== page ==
I even remember a faculty member walking out of a guest lecture by a visiting European philosopher at Duquesne University specifically because the reality of the Devil was asserted in the course of the lecture. O medieval horror! What would these sensitive souls fare if they knew that their gentle, meek and mild Jesus spoke more about the frightening torments of hell than anyone in the Bible?

Amazing. Simply amazing.

You know, it strikes me that we have here a new sort of Integrism, Fundamentalism, or even Traditionalism. Call it 1960s Integrism, 1960s Fundamentalism, 1960s Traditionalim. It's the kind of outlook that will give you a nosebleed if you see a priest wearing a biretta, indigestion if you happen to glimpse liturgical lace, and a heart attack if anyone seriously mentions the Devil.

Good gracious! Haven't any of these folks heard a word spoken by the Holy Father? Can they even spell "H-e-r-m-e-n-e-u-t-i-c o-f C-o-n-t-i-n-u-i-t-y"?

Friday, June 08, 2012

Stand Up For Freedom Rally

As most of you know, the USCCB has called for "Stand Up For Religions Freedom" rallies across the country. There are hundreds of cities in which such events have been occurring. Today there was a major rally scheduled in Downtown Detroit at which Archbishop Vigneron was scheduled to speak at noon, but in light of his father's passing, I am not sure he was able to make it.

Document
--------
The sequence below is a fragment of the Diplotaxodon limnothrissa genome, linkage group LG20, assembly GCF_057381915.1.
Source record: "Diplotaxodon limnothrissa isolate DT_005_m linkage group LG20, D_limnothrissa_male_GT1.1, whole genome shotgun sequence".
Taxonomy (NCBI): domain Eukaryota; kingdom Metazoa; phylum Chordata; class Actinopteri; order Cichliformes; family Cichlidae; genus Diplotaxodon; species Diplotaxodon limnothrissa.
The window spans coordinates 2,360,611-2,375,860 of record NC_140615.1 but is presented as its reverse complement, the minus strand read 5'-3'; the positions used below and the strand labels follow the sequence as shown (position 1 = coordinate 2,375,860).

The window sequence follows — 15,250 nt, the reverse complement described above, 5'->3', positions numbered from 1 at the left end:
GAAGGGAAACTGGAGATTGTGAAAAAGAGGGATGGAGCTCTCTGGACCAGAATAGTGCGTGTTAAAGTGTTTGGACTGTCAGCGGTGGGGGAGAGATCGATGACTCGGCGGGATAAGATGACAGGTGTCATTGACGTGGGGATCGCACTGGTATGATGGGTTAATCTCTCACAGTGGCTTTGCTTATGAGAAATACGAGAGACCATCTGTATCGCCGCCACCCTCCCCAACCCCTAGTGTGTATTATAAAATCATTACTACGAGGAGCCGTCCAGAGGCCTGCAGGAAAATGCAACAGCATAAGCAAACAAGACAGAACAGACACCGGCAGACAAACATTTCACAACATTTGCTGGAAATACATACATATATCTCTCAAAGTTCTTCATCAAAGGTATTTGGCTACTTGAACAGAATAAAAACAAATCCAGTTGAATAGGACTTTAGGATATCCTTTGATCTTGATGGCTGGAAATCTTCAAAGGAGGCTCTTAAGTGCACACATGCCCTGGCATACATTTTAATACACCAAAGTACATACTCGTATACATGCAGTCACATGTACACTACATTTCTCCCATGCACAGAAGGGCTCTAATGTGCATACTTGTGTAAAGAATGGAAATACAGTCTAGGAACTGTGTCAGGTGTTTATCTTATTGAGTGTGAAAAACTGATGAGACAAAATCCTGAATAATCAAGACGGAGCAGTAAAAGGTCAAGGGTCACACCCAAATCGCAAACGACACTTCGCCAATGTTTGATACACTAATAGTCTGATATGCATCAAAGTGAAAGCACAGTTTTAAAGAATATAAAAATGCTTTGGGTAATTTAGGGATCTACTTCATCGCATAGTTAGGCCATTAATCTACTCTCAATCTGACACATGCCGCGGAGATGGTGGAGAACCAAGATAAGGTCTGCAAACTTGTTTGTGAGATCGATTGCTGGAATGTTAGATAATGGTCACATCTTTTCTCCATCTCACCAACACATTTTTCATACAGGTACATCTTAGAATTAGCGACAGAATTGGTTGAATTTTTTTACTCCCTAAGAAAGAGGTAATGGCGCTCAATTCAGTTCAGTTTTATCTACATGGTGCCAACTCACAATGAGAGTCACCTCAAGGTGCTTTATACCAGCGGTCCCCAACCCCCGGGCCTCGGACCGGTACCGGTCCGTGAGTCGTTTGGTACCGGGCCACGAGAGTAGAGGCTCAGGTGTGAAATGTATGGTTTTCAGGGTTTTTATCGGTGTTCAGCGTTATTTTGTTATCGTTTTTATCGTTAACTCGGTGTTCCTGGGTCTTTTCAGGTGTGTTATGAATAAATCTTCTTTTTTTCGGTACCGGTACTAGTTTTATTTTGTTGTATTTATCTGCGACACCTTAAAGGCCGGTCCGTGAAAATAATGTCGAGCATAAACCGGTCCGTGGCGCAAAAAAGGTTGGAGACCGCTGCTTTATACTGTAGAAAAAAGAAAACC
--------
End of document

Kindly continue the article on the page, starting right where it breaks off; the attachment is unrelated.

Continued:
We were hoping to attend the event ourselves, but I was among others invited to address a similar but smaller rally at St. Mary Mercy Hospital in Livonia, MI.

I said few words about how President Obama has done more to unite the Catholic Bishops and unite Catholics with non-Catholic Christians in a unified ecumenical voice of protest against the HHS/Obamacare mandate. It was also my privilege to read a letter from Michigan Attorney General Bill Schuette addressed to Dr. Monica Miller, President of Citizens for a Prolife Society, expressing his support for the efforts of those citizens united in protest against the HHS mandate.